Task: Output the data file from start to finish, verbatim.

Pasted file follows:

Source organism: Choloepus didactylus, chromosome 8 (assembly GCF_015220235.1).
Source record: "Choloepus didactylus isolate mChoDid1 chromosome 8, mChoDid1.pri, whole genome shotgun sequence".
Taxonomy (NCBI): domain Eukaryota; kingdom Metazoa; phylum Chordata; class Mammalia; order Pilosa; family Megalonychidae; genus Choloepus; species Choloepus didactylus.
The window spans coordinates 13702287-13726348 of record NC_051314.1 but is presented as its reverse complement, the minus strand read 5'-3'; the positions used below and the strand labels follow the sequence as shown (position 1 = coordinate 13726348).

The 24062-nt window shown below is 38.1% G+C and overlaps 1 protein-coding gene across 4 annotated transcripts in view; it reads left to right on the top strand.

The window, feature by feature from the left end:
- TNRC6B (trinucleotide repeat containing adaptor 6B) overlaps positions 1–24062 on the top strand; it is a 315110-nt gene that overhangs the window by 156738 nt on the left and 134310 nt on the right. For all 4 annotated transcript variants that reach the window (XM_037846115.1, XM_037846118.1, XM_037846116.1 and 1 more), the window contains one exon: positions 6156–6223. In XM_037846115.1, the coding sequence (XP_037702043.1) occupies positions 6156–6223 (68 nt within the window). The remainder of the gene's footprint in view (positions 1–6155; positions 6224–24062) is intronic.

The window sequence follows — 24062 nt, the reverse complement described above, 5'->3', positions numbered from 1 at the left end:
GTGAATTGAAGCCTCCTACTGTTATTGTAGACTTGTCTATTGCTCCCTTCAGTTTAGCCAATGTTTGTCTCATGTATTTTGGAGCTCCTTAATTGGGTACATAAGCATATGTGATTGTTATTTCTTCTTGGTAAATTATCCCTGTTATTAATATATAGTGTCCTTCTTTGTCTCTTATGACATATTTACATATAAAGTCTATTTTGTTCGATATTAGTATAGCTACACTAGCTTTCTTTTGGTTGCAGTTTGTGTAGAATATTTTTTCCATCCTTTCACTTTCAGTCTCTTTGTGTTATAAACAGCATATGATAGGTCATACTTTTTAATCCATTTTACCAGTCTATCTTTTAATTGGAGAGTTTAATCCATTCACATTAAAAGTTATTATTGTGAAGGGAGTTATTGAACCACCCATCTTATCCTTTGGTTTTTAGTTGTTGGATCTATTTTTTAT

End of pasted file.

Source organism: Choloepus didactylus, chromosome 8 (assembly GCF_015220235.1).
Source record: "Choloepus didactylus isolate mChoDid1 chromosome 8, mChoDid1.pri, whole genome shotgun sequence".
Taxonomy (NCBI): domain Eukaryota; kingdom Metazoa; phylum Chordata; class Mammalia; order Pilosa; family Megalonychidae; genus Choloepus; species Choloepus didactylus.
The window spans coordinates 13702287-13726348 of record NC_051314.1 but is presented as its reverse complement, the minus strand read 5'-3'; the positions used below and the strand labels follow the sequence as shown (position 1 = coordinate 13726348).

The 24062-nt window shown below is 38.1% G+C and overlaps 1 protein-coding gene across 4 annotated transcripts in view; it reads left to right on the top strand.

The window, feature by feature from the left end:
- TNRC6B (trinucleotide repeat containing adaptor 6B) overlaps positions 1–24062 on the top strand; it is a 315110-nt gene that overhangs the window by 156738 nt on the left and 134310 nt on the right. For all 4 annotated transcript variants that reach the window (XM_037846115.1, XM_037846118.1, XM_037846116.1 and 1 more), the window contains one exon: positions 6156–6223. In XM_037846115.1, the coding sequence (XP_037702043.1) occupies positions 6156–6223 (68 nt within the window). The remainder of the gene's footprint in view (positions 1–6155; positions 6224–24062) is intronic.

The window sequence follows — 24062 nt, the reverse complement described above, 5'->3', positions numbered from 1 at the left end:
GTGAATTGAAGCCTCCTACTGTTATTGTAGACTTGTCTATTGCTCCCTTCAGTTTAGCCAATGTTTGTCTCATGTATTTTGGAGCTCCTTAATTGGGTACATAAGCATATGTGATTGTTATTTCTTCTTGGTAAATTATCCCTGTTATTAATATATAGTGTCCTTCTTTGTCTCTTATGACATATTTACATATAAAGTCTATTTTGTTCGATATTAGTATAGCTACACTAGCTTTCTTTTGGTTGCAGTTTGTGTAGAATATTTTTTCCATCCTTTCACTTTCAGTCTCTTTGTGTTATAAACAGCATATGATAGGTCATACTTTTTAATCCATTTTACCAGTCTATCTTTTAATTGGAGAGTTTAATCCATTCACATTAAAAGTTATTATTGTGAAGGGAGTTATTGAACCACCCATCTTATCCTTTGGTTTTTAGTTGTTGGATCTATTTTTTAT